“We care deeply about all victims of child abuse and sincerely apologize to anyone who was harmed during their time in Scouting,” the statement read. “We believe victims, we support them, and we pay for unlimited counseling by a provider of their choice and we encourage them to come forward. As soon as the BSA is notified of any allegation of abuse, it is immediately reported to law enforcement.”

The tally of more than 7,800 suspected abusers identified by the organization’s expert includes some who applied but were never allowed to join the ranks, the Boy Scouts said. The organization would not elaborate.

The number was cited at a Manhattan news conference held in late April by attorney Jeff Anderson, who described his “shock and dismay” at the scale of the abuse but said in a subsequent interview that he believes the figures are on the low side.

“It’s emblematic of how little is actually known about the magnitude of it,” he said.

Anderson first learned of the figures while handling an unrelated sexual abuse lawsuit in his home state of Minnesota. Among those testifying in the case was Janet Warren, a professor of psychiatry and neurobehavioral sciences at the University of Virginia, who said she and a team of computer coders came up with the tallies after spending five years analyzing files under a contract with the Scouts.

The numbers are flawed because many perpetrators had multiple victims, many instances of sexual abuse are never reported and the Scouts have acknowledged destroying an unknown number of files over the years, said Paul Mones, one of the lawyers in a landmark Oregon lawsuit that resulted in a nearly $20-million jury verdict against the Scouts in 2010.

He said less than a quarter of his Scouts abuse cases in the last 10 years had involved perpetrators who are in the files.

Formally known for years as the Ineligible Volunteer files, the dossiers — now called the Volunteer Screening Database — name suspected abusers from all regions and contain biographical information, legal records, official correspondence and boys’ accounts of alleged abuse by Scout leaders who often were respected members of their communities. It was not necessary to be charged with a crime to be placed in the files, nor were all allegations substantiated.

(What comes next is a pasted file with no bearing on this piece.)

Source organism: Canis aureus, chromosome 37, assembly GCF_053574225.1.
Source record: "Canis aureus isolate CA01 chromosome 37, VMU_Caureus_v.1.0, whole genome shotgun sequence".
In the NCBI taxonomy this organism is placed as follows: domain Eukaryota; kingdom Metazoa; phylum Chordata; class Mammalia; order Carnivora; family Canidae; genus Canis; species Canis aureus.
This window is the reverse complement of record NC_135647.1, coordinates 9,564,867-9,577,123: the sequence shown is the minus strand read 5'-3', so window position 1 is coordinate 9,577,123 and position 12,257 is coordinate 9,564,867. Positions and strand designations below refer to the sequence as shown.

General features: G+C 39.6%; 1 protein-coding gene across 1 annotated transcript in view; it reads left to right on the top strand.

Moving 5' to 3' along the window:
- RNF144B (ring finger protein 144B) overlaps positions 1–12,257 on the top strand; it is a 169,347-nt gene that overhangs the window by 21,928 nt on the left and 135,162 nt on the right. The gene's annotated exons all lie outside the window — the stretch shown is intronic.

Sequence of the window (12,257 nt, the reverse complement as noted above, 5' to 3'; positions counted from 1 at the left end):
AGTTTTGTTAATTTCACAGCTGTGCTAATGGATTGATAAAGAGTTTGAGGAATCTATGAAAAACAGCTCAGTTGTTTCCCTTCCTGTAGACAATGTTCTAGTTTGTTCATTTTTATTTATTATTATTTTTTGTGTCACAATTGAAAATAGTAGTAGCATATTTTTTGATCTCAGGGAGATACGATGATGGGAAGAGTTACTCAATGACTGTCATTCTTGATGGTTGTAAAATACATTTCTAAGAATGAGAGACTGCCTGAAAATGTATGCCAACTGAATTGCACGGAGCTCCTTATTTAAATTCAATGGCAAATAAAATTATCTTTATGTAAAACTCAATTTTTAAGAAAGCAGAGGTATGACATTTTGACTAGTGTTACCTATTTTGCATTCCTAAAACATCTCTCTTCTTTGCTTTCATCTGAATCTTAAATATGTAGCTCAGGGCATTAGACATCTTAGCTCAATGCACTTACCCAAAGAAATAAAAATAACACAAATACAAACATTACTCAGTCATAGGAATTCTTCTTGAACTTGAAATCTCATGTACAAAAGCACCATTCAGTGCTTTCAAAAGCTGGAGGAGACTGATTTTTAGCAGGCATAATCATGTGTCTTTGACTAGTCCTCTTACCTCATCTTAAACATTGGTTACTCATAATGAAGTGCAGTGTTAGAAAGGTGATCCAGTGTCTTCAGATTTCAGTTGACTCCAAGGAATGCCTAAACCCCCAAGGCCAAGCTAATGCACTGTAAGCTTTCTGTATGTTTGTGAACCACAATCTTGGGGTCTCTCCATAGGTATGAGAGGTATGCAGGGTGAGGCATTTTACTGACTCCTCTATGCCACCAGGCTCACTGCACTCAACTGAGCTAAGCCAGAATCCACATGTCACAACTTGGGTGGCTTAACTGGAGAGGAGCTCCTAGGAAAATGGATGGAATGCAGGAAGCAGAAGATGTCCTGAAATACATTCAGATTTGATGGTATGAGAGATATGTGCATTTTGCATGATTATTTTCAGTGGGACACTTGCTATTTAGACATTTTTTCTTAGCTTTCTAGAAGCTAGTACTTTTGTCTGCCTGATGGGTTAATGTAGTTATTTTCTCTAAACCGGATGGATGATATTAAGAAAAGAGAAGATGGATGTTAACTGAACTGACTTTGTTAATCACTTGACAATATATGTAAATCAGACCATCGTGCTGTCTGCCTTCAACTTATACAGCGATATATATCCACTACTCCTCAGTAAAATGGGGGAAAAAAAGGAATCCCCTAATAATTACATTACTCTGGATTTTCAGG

The records have been kept for about a century. Their publication by The Times in 2012 triggered lawsuits by abuse victims who cited them as evidence the organization knew of pedophiles in their midst but failed to protect children.

Scouting officials have fought hard in court to keep the files from public view, contending that confidentiality was necessary to protect victims, witnesses and anyone falsely accused. They also say the blacklist has been effective.

“While some perpetrators were able to circumvent the system, the fact is that there were countless times when the files successfully prevented perpetrators from joining or rejoining the organization,” according to the Scouts’ statement.

The Times’ year-long examination of the files seven years ago revealed serious flaws in the group’s efforts to stem abuse.

In hundreds of cases, the newspaper found, the Boy Scouts failed to report offenders to authorities and often hid the allegations from parents and the public. In more than 125 cases, men allegedly continued to molest Scouts after the organization was first presented with allegations of abusive behavior.